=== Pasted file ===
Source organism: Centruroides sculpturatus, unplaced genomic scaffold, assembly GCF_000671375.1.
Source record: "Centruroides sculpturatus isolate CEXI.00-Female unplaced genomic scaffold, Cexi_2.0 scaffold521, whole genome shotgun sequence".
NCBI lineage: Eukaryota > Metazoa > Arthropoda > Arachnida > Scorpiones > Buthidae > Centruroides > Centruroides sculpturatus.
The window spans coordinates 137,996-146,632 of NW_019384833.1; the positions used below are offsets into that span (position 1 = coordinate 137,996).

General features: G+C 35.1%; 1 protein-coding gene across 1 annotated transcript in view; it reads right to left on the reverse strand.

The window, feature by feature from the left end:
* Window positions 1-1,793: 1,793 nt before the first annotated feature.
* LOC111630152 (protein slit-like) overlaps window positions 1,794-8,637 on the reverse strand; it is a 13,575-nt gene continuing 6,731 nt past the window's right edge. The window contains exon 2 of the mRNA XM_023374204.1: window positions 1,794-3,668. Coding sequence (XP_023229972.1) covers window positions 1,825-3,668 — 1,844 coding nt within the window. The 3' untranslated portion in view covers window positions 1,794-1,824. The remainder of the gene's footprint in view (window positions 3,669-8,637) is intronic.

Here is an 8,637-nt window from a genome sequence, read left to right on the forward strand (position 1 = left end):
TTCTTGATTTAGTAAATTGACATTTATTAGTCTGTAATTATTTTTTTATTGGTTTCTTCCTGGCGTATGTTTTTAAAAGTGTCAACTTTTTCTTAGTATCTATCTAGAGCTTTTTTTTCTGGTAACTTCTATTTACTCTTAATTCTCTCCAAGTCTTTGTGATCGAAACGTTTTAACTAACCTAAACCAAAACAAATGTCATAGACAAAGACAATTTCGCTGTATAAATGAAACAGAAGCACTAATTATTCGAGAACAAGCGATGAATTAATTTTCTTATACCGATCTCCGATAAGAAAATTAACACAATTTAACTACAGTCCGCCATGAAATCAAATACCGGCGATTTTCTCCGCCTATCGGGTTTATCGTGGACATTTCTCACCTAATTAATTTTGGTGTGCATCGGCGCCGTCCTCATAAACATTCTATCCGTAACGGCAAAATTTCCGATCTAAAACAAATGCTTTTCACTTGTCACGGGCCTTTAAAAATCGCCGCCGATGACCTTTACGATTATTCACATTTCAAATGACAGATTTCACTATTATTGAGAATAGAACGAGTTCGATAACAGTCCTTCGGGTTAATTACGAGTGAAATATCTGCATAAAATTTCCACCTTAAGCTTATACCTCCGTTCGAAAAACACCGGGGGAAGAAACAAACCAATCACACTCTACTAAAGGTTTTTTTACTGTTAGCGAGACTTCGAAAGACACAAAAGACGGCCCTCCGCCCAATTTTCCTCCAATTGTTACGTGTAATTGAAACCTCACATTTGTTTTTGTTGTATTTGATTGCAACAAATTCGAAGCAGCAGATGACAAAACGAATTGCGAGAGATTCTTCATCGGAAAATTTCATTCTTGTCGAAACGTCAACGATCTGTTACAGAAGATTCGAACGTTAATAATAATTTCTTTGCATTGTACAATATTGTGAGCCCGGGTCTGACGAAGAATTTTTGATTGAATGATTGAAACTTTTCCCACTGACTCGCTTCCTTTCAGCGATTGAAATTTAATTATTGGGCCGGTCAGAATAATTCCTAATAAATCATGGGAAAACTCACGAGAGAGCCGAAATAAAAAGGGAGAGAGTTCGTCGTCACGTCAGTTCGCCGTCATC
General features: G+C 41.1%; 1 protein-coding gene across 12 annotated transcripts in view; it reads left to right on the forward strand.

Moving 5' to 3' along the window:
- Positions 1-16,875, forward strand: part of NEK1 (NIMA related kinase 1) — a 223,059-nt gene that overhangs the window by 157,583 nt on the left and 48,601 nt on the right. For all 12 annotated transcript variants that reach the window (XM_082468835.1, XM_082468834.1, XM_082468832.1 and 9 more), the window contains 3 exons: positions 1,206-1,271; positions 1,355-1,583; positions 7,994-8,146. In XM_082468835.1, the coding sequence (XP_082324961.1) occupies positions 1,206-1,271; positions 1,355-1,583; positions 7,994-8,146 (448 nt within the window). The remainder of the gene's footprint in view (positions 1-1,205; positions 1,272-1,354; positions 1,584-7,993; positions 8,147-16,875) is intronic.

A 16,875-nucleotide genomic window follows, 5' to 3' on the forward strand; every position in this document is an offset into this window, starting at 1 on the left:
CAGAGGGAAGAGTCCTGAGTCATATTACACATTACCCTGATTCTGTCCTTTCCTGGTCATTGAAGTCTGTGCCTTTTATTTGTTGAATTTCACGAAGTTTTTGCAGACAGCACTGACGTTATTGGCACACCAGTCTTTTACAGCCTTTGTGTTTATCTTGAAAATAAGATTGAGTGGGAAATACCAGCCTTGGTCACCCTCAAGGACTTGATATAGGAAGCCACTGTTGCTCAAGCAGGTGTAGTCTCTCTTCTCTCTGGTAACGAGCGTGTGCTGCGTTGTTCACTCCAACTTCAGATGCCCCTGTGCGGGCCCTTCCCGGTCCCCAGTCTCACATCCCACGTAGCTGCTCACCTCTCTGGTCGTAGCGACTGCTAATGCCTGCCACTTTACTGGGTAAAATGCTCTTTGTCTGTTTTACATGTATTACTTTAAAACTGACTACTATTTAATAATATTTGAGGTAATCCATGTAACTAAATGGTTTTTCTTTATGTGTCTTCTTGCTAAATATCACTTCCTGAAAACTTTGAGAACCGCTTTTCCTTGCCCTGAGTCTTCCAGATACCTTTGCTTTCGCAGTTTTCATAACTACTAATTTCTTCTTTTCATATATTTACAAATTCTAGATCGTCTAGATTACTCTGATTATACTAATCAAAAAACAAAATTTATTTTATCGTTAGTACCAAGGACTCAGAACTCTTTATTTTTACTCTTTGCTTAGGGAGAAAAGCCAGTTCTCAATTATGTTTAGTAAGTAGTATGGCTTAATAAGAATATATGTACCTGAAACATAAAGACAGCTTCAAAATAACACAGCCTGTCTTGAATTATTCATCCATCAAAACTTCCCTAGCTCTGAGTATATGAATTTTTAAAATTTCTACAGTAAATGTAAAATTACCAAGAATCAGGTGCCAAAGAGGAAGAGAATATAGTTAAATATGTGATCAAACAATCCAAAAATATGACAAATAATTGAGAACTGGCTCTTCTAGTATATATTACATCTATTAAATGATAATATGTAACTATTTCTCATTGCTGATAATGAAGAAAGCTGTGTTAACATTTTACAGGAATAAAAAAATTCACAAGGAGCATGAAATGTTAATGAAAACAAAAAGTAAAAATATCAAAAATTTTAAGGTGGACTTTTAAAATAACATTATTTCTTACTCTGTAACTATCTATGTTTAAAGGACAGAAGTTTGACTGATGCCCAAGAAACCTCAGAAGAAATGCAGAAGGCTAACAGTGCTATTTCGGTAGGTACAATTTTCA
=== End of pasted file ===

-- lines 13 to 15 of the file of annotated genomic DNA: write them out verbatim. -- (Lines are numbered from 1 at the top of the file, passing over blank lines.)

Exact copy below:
- Positions 1-16,875, forward strand: part of NEK1 (NIMA related kinase 1) — a 223,059-nt gene that overhangs the window by 157,583 nt on the left and 48,601 nt on the right. For all 12 annotated transcript variants that reach the window (XM_082468835.1, XM_082468834.1, XM_082468832.1 and 9 more), the window contains 3 exons: positions 1,206-1,271; positions 1,355-1,583; positions 7,994-8,146. In XM_082468835.1, the coding sequence (XP_082324961.1) occupies positions 1,206-1,271; positions 1,355-1,583; positions 7,994-8,146 (448 nt within the window). The remainder of the gene's footprint in view (positions 1-1,205; positions 1,272-1,354; positions 1,584-7,993; positions 8,147-16,875) is intronic.

A 16,875-nucleotide genomic window follows, 5' to 3' on the forward strand; every position in this document is an offset into this window, starting at 1 on the left:
CAGAGGGAAGAGTCCTGAGTCATATTACACATTACCCTGATTCTGTCCTTTCCTGGTCATTGAAGTCTGTGCCTTTTATTTGTTGAATTTCACGAAGTTTTTGCAGACAGCACTGACGTTATTGGCACACCAGTCTTTTACAGCCTTTGTGTTTATCTTGAAAATAAGATTGAGTGGGAAATACCAGCCTTGGTCACCCTCAAGGACTTGATATAGGAAGCCACTGTTGCTCAAGCAGGTGTAGTCTCTCTTCTCTCTGGTAACGAGCGTGTGCTGCGTTGTTCACTCCAACTTCAGATGCCCCTGTGCGGGCCCTTCCCGGTCCCCAGTCTCACATCCCACGTAGCTGCTCACCTCTCTGGTCGTAGCGACTGCTAATGCCTGCCACTTTACTGGGTAAAATGCTCTTTGTCTGTTTTACATGTATTACTTTAAAACTGACTACTATTTAATAATATTTGAGGTAATCCATGTAACTAAATGGTTTTTCTTTATGTGTCTTCTTGCTAAATATCACTTCCTGAAAACTTTGAGAACCGCTTTTCCTTGCCCTGAGTCTTCCAGATACCTTTGCTTTCGCAGTTTTCATAACTACTAATTTCTTCTTTTCATATATTTACAAATTCTAGATCGTCTAGATTACTCTGATTATACTAATCAAAAAACAAAATTTATTTTATCGTTAGTACCAAGGACTCAGAACTCTTTATTTTTACTCTTTGCTTAGGGAGAAAAGCCAGTTCTCAATTATGTTTAGTAAGTAGTATGGCTTAATAAGAATATATGTACCTGAAACATAAAGACAGCTTCAAAATAACACAGCCTGTCTTGAATTATTCATCCATCAAAACTTCCCTAGCTCTGAGTATATGAATTTTTAAAATTTCTACAGTAAATGTAAAATTACCAAGAATCAGGTGCCAAAGAGGAAGAGAATATAGTTAAATATGTGATCAAACAATCCAAAAATATGACAAATAATTGAGAACTGGCTCTTCTAGTATATATTACATCTATTAAATGATAATATGTAACTATTTCTCATTGCTGATAATGAAGAAAGCTGTGTTAACATTTTACAGGAATAAAAAAATTCACAAGGAGCATGAAATGTTAATGAAAACAAAAAGTAAAAATATCAAAAATTTTAAGGTGGACTTTTAAAATAACATTATTTCTTACTCTGTAACTATCTATGTTTAAAGGACAGAAGTTTGACTGATGCCCAAGAAACCTCAGAAGAAATGCAGAAGGCTAACAGTGCTATTTCGGTAGGTACAATTTTCA